Waukesha Middle School Boundaries to be Reviewed
Committee to consider options for relieving crowding at Butler Middle School.
More options and information are necessary before members of the Waukesha School Board’s Finance and Facilities Committee can make a recommendation about changing attendance boundaries for the city’s middle schools, according to discussion of the issue at Monday night’s committee meeting.
Currently, Butler Middle School is operating at capacity and unless changes are made, will be overcapacity by about 40 to 50 students next year, said Superintendent Todd Gray.
Under consideration are middle school attendance boundaries for Blair, Hawthorne and White Rock elementary schools.
When the district was planning to transfer sixth grade to the middle schools, they were concerned about crowding at Central Middle School, the smallest of the city’s three middle schools.
However, with the opening of the Waukesha STEM Academy-Saratoga Campus relieving pressure on Central Middle School and in reviewing actual enrollment numbers, the district has discovered that enrollment at Butler Middle School is more of a concern.
“Quite honestly, we should have made the change last year,” Gray said, but they held off out of concern about potential crowding at Central. That concern was never realized because more than 200 students who would have been at Central this year now attend the new STEM school.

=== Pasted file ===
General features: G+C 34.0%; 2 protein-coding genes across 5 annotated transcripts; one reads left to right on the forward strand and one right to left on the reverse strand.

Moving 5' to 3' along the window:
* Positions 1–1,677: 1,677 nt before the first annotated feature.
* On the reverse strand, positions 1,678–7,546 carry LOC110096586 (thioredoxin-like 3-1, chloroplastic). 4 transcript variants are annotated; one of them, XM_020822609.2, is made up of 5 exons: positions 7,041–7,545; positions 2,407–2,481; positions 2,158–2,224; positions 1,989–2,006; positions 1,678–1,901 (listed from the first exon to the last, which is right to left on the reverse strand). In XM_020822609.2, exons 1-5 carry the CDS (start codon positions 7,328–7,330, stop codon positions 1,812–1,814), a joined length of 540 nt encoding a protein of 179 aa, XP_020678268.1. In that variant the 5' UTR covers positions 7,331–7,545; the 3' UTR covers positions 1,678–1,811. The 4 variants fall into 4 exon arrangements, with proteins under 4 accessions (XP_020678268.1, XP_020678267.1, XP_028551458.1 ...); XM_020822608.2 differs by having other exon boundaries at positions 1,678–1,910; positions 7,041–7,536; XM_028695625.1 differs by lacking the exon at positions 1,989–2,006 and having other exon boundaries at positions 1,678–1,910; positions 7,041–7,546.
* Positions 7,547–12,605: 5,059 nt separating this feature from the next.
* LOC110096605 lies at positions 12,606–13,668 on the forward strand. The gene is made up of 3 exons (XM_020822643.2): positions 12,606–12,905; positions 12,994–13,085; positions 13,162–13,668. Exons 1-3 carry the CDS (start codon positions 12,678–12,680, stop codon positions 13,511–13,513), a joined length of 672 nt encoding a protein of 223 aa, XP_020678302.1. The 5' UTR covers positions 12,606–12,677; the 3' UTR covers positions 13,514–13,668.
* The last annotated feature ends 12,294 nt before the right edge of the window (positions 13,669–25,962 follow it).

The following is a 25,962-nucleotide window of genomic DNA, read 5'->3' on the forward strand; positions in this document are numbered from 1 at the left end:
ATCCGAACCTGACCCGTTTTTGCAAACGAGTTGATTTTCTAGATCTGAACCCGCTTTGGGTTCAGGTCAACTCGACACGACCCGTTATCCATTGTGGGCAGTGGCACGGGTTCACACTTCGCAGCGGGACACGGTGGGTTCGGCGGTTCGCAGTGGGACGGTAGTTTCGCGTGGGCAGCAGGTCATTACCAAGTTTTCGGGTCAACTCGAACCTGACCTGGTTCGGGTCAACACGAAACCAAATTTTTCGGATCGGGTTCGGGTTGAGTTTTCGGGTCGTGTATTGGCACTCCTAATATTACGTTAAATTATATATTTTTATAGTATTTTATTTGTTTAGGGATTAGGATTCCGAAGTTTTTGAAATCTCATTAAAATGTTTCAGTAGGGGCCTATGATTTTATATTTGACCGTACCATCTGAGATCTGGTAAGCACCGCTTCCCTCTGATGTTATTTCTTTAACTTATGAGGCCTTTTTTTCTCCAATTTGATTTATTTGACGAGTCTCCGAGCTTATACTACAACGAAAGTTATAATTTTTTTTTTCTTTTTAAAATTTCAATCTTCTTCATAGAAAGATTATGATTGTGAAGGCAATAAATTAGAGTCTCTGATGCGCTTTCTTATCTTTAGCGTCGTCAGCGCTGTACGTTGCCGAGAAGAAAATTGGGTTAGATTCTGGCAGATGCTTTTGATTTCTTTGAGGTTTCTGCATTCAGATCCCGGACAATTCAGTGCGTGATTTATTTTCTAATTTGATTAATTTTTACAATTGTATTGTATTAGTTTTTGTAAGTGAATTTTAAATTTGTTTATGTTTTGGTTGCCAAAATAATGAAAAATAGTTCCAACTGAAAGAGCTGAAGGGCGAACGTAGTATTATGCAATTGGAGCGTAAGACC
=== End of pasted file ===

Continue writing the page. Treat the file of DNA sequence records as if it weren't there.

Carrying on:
For next year, Gray proposed that children from White Rock Elementary attend Horning and Central middle schools, not Butler, for sixth grade. Currently, they are split between all three of the middle schools.
He also proposed having children from Blair attend Central Middle School, as opposed to Butler, a move that was not popular with two of the committee members.
Gray said he suggested the change for Blair because Blair was the next closest elementary school to Central, which would mean less time and expense for busing. Also, it was the right amount of students needed to bring down Butler’s numbers and it didn’t split a neighborhood like other changes would, he said.
The core of the problem is that Waukesha’s middle schools are not strategically placed, Gray said.
“Central and Butler are not that far apart,” he said.
Another complicating factor is the development and growth in the south and west areas of the city, which are closest to Butler Middle School.
School Board member Joe Como suggested that district staff look at attendance boundaries in some of the outlying areas, possible shifting a few borders to solve the problem at Butler.
School Board member Steve Edlund said that he lives between Blair and Butler and spoke to parents in the area. None of them are in favor of changing schools. Blair is three blocks away from Butler and Hawthorne is four blocks away.
He also said that the ability to walk to school was a draw for homeowners in the area and making a change like this could affect property values.
“That’s the number one concern of constituents in the area,” he said.
Waukesha School Board President Dan Warren said that the lack of ability to predict attendance calls into question the practicality of the district’s school choice program, which allows families to chose which schools their children attend, as long as capacity permits. This year, school choice into Butler was closed because of the school’s capacity.
The Finance and Facilities Committee will review the issue at its next meeting in April.